Mae Claire is a Filipino-American model, actress, singer, and cosplayer based in Philadelphia, PA. She has been featured in 5+ magazines and have modeled for several online fashion and beauty stores including GKK (귀여운 깡패), Skinny Bitch Apparel, YASUO, and LoveTokki. Since 2010, she has appeared and performed at various events and conventions all over the East Coast including AnimeNEXT, J1-Con, and more. Sitting down with Mae Claire we got some insight on her interesting culture:
Classic Entourage: Thank you for sitting down with us. What inspired you to start dressing up as your favorite anime characters?
Mae Claire: I’ve always been an anime fan ever since I was little. Naruto was the one show that got me really obsessed. I got into the online role play scene on sites like Gaia Online and Myspace as well as MMORPG games that allowed me to play as any character I wanted to be. Then, I found out about the cosplay scene from finding photos of Filipino-Chinese cosplayer, Alodia Gosiengfiao on DeviantART. She was my biggest inspiration that made me fall in love with the concept of actually being THE character. In addition, I had a lot of friends who were really into it too so our moments together always inspired me.
CE: What is the process, from start to finish, of getting a costume together?
MC: It really depends now. I used to make my costumes either from pre-existing parts or from scratch. But recently, I have been buying cosplay online simply because I want to focus on school and work priorities without giving up my love for cosplay. I still make props such as weapons and accessories because it’s cheaper and I personally find it more satisfying to do. But when I do make my costumes from scratch, I usually search up tons of reference photos to get all the details of the outfit. I go into my secret cosplay room (Yes – I have a room dedicated to dumping all my cosplay mess) and use basic patterns that I’ve already made and adjust it according to whatever the character’s design is. If it was armor, I do the same thing except with foam and a heat gun. After, I start working on props in the same way with different material. When I get a wig, I style it accordingly with hair glue and hairspray and a bunch of other products that’s meant to give it that anti-gravity look.
CE: Do you have one character you love being the most? Who is currently your favorite?
MC: I don’t have a favorite character right now. I usually have a hard time letting go of my more “classic” cosplays. For example, Sailor Moon, Yuffie Kisaragi, etc. because they stuck to me since childhood. But one character that I dress up often with is Catwoman. It is literally the most comfortable cosplay I have without all the annoying tangled hair or the heavy props. It also keeps me really warm because I get cold very easily.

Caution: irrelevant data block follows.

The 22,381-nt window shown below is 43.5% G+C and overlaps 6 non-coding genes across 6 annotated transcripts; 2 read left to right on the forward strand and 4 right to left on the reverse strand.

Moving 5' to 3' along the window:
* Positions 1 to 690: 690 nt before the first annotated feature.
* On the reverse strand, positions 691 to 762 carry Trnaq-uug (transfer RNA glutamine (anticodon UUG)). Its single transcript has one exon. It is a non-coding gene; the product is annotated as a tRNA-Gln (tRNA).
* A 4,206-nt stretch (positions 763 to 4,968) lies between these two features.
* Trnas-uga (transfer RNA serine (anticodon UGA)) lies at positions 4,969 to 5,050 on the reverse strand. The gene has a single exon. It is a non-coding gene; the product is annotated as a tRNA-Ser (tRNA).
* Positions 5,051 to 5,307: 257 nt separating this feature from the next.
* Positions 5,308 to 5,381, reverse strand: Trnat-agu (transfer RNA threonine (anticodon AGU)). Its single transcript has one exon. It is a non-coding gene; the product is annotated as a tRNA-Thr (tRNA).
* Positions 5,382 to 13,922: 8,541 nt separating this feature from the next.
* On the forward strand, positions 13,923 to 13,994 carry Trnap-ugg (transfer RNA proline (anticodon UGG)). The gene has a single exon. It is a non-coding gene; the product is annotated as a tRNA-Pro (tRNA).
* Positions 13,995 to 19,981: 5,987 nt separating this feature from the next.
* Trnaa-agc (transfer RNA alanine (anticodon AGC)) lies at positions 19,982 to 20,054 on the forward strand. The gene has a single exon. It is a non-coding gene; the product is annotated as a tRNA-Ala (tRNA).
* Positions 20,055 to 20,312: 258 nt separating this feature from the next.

CE: Is there anything at conventions that you particularly don’t like? Why?
MC: Yes. People at conventions who feel entitled to harshly judge others’ cosplays because they’re “know more” about the character or consider themselves more “professional” in creating costumes.
Even if some people haven’t watched the show or played the game, maybe they’re cosplaying a character because their friends wanted to have a whole group to join in. Maybe they had love-at-first-sight with the art concept and design of the character. Either way, they are still appreciating something about it. We really shouldn’t drive them away because cosplay can still follow their interest in the show or game.
There are also those who really look down on people who don’t make their own costumes. I used to be this way but unlike others, this ideology drove me away from the fun of cosplay for fear that “I’m not a real cosplayer if I don’t create it perfectly IN MY OWN HANDS”. I realized that if you have the money to buy costumes and lack the time to make it, go ahead. Not everyone’s life revolves around making costumes for conventions. The Western Cosplay culture really focuses a lot on sewing and crafting skills to determine how elite you are in the scene. Some Eastern cultures focus more on looking like the character. Either way, each has their own definition of what makes a cosplay great. And I think that if you wear a costume, you are a cosplayer.
CE: What are your future plans and goals for your next body of work?
MC: Currently, I am focusing less on making the costumes and more on the “play” aspect of cosplay. I really love a lot of video game designs so you’ll see me buying more of those characters in the near future. On YouTube, I started to create series of short videos which I call “Cos-Covers”. I either voice act, sing, play instruments and dance as the characters in costume. Maybe I’ll expand to fighting choreography or other special skills for these videos. I want to do more photo shoots and use my skills as a model to portray emotions and moments that a character goes through in a series. Hopefully, I can join in along on masquerades at conventions and do live cosplay performances that really brings a character to life on a different level.